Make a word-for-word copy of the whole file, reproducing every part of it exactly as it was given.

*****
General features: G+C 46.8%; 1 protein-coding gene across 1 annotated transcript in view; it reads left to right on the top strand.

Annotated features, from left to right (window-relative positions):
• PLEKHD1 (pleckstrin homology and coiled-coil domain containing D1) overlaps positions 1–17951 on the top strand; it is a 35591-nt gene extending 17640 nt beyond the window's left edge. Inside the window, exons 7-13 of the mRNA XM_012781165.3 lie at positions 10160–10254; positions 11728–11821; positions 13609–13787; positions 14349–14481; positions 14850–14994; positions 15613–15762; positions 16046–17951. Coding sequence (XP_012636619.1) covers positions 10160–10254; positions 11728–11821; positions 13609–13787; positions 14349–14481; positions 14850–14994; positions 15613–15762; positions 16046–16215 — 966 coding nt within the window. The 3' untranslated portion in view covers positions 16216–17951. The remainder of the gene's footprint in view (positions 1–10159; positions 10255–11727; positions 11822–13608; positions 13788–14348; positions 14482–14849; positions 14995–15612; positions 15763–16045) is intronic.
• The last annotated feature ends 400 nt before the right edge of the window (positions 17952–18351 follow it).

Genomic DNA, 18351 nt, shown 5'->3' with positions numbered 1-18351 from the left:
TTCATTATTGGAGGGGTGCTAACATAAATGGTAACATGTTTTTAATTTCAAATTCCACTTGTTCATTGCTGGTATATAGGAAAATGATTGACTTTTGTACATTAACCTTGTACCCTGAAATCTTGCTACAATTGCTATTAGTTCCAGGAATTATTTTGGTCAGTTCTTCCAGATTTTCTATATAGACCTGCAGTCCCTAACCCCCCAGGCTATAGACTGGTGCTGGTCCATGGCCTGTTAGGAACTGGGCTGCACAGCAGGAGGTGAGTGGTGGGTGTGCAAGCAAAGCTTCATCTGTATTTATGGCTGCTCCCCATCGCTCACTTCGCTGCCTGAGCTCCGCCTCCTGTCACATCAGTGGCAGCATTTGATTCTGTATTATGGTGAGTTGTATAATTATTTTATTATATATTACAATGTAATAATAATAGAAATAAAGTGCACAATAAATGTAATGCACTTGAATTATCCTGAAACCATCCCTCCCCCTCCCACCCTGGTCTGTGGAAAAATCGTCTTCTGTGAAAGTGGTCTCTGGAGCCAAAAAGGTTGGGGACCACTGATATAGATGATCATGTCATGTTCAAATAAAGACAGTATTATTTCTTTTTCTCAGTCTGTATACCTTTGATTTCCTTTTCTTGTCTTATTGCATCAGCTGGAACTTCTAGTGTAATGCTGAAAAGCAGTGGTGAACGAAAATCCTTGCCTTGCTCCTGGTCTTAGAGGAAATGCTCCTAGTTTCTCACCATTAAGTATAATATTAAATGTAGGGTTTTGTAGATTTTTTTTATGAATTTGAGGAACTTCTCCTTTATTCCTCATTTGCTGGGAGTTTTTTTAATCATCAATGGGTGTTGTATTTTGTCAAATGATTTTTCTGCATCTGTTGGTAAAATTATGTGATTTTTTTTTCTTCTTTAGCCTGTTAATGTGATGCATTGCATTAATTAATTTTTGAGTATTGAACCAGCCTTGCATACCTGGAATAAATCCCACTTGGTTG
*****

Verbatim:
General features: G+C 46.8%; 1 protein-coding gene across 1 annotated transcript in view; it reads left to right on the top strand.

Annotated features, from left to right (window-relative positions):
• PLEKHD1 (pleckstrin homology and coiled-coil domain containing D1) overlaps positions 1–17951 on the top strand; it is a 35591-nt gene extending 17640 nt beyond the window's left edge. Inside the window, exons 7-13 of the mRNA XM_012781165.3 lie at positions 10160–10254; positions 11728–11821; positions 13609–13787; positions 14349–14481; positions 14850–14994; positions 15613–15762; positions 16046–17951. Coding sequence (XP_012636619.1) covers positions 10160–10254; positions 11728–11821; positions 13609–13787; positions 14349–14481; positions 14850–14994; positions 15613–15762; positions 16046–16215 — 966 coding nt within the window. The 3' untranslated portion in view covers positions 16216–17951. The remainder of the gene's footprint in view (positions 1–10159; positions 10255–11727; positions 11822–13608; positions 13788–14348; positions 14482–14849; positions 14995–15612; positions 15763–16045) is intronic.
• The last annotated feature ends 400 nt before the right edge of the window (positions 17952–18351 follow it).

Genomic DNA, 18351 nt, shown 5'->3' with positions numbered 1-18351 from the left:
TTCATTATTGGAGGGGTGCTAACATAAATGGTAACATGTTTTTAATTTCAAATTCCACTTGTTCATTGCTGGTATATAGGAAAATGATTGACTTTTGTACATTAACCTTGTACCCTGAAATCTTGCTACAATTGCTATTAGTTCCAGGAATTATTTTGGTCAGTTCTTCCAGATTTTCTATATAGACCTGCAGTCCCTAACCCCCCAGGCTATAGACTGGTGCTGGTCCATGGCCTGTTAGGAACTGGGCTGCACAGCAGGAGGTGAGTGGTGGGTGTGCAAGCAAAGCTTCATCTGTATTTATGGCTGCTCCCCATCGCTCACTTCGCTGCCTGAGCTCCGCCTCCTGTCACATCAGTGGCAGCATTTGATTCTGTATTATGGTGAGTTGTATAATTATTTTATTATATATTACAATGTAATAATAATAGAAATAAAGTGCACAATAAATGTAATGCACTTGAATTATCCTGAAACCATCCCTCCCCCTCCCACCCTGGTCTGTGGAAAAATCGTCTTCTGTGAAAGTGGTCTCTGGAGCCAAAAAGGTTGGGGACCACTGATATAGATGATCATGTCATGTTCAAATAAAGACAGTATTATTTCTTTTTCTCAGTCTGTATACCTTTGATTTCCTTTTCTTGTCTTATTGCATCAGCTGGAACTTCTAGTGTAATGCTGAAAAGCAGTGGTGAACGAAAATCCTTGCCTTGCTCCTGGTCTTAGAGGAAATGCTCCTAGTTTCTCACCATTAAGTATAATATTAAATGTAGGGTTTTGTAGATTTTTTTTATGAATTTGAGGAACTTCTCCTTTATTCCTCATTTGCTGGGAGTTTTTTTAATCATCAATGGGTGTTGTATTTTGTCAAATGATTTTTCTGCATCTGTTGGTAAAATTATGTGATTTTTTTTTCTTCTTTAGCCTGTTAATGTGATGCATTGCATTAATTAATTTTTGAGTATTGAACCAGCCTTGCATACCTGGAATAAATCCCACTTGGTTG